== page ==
/AH and MH offices close to help slow COVID surge

AH and MH offices close to help slow COVID surge

By Sue Tiffin

Both Algonquin Highlands and Minden Hills townships responded on Monday to a late-Friday recommendation from the medical officer of health to help slow a surge in COVID-19 cases spiking in part due to the highly-transmissible Omicron variant.

On Dec. 17, the Haliburton, Kawartha, Pine Ridge District health unit sent a letter of instruction asking employers to move employees to work remotely, if they hadn’t already been doing so and if they were able to do so.

“I am worried that we are already seeing a surge of cases in advance of the holiday season” said Dr. Natalie Bocking, medical officer of health for the local health unit. “Our goal is to reduce the number of people working in close proximity to help halt any further spread. Broad measures are required as there is no one sector that is causing this sharp increase in local cases.”

Bocking recommended that all employers move employees to work remotely, limit onsite interactions including conducting meetings virtually, and continue with COVID-19 protocols for those on-site, including staggering lunch breaks and wearing tightly fitting masks.

Algonquin Highlands council met at 9 a.m. on Monday morning, having prepared to meet prior to the letter of instruction being released to discuss possibly restricting access to township buildings. Council agreed that staff that could work from home, should work from home, and that township buildings should be accessed by those with appointments only, and closed to general public access.

“As for the measures to restrict people coming into the office, I think that’s absolutely the way to go, myself,” said Councillor Jennifer Dailloux. “Society is more than familiar with these sorts of measures now, has come to expect it. This is a variant that seems to pass all sorts of barriers that others weren’t passing before, and I think it’s in the best interest of our staff, certainly to just revert back to what society is used to until the next step, whatever that might be.”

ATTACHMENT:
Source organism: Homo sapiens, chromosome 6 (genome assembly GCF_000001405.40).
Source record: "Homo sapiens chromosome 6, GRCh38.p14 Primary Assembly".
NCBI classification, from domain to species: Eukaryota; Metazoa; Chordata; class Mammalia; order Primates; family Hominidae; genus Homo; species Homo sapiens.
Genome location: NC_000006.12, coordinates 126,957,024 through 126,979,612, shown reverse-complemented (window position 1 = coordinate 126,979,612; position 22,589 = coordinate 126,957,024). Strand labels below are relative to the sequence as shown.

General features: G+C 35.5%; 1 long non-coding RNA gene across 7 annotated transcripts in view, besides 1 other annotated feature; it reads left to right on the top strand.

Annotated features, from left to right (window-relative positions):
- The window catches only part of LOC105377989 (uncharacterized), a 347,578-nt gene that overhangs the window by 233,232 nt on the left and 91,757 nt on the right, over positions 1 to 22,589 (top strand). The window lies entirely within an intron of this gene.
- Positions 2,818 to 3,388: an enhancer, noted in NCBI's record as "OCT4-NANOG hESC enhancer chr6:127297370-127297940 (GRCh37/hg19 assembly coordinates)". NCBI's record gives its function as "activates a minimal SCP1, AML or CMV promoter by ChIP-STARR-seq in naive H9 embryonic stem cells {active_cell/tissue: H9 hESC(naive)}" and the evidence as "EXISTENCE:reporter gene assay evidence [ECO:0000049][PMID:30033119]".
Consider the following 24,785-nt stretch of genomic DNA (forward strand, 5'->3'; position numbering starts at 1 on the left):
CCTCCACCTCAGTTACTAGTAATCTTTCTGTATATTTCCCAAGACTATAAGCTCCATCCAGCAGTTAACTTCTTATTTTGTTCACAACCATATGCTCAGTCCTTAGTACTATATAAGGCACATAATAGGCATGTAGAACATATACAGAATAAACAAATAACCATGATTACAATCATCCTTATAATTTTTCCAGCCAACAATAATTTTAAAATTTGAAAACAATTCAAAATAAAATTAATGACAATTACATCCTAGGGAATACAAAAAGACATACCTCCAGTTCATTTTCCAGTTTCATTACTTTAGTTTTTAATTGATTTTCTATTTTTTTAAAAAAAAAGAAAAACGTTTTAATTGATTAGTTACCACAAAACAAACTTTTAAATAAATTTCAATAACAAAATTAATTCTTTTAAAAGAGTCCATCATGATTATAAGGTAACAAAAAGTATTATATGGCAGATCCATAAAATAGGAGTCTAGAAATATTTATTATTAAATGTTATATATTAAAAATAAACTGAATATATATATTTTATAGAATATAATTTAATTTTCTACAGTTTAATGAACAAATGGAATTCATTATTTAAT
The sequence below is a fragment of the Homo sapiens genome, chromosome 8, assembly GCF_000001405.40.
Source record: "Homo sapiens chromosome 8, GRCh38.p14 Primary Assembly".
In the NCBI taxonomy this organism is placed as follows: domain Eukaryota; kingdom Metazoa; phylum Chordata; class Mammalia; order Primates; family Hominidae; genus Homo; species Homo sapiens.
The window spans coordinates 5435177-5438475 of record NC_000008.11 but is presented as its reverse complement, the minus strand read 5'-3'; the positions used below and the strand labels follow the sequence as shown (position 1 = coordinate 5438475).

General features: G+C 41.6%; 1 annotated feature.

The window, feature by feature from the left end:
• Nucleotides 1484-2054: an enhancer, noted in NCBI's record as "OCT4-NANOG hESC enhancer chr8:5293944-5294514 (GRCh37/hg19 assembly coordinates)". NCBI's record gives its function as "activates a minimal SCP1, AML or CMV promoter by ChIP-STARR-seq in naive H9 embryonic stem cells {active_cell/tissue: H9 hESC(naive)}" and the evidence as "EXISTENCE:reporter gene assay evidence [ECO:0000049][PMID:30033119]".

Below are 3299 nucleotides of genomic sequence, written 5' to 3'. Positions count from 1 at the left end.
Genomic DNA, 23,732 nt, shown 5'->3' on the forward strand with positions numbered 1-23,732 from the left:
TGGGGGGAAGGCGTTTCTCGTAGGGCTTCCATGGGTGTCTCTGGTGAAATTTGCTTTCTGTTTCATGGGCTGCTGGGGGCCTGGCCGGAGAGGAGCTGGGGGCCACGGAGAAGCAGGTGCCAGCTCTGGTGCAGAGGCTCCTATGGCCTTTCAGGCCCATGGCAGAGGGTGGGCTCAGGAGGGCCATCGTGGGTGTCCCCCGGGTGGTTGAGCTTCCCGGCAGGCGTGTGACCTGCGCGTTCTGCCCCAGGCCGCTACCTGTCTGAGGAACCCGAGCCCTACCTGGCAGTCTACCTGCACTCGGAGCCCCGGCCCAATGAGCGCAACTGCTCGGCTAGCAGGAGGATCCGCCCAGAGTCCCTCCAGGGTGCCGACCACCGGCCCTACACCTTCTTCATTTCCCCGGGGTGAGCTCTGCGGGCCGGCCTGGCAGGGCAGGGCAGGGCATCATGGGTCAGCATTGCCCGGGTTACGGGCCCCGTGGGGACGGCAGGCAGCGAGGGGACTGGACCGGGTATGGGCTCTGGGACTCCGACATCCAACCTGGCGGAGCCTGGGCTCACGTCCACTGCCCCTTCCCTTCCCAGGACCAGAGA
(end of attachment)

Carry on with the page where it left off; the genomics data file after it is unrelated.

“I agree with you,” said Mayor Carol Moffatt. “There are not hundreds of people going to the township office every day. We went to extreme lengths to successfully move so much of our business online where possible, I think as you note, we can shift back. I think we’ve built that resilience into that entire discussion.”

Deputy Mayor Liz Danielsen, who is also county warden, said the county’s emergency control group had discussed people working from home if that is possible, with those leaving for holiday vacation taking their equipment and work supplies with them. They had not, however, agreed to make another emergency declaration – the last state of emergency being declared over in August.

“We’re going to continue to revisit that as more information comes out, because I’ve got a feeling this is going to move quickly,” said Danielsen. Councillors noted the emergency control group can meet quickly, within an hour, whereas council must give 24 hours public notice minimum, before meeting.

While councillors said they were prepared for employees to work from home and buildings to be closed this time, having been through a surge in cases requiring restrictions on movement during the pandemic before, Danielsen expressed her frustration with lack of further guidance from the provincial government.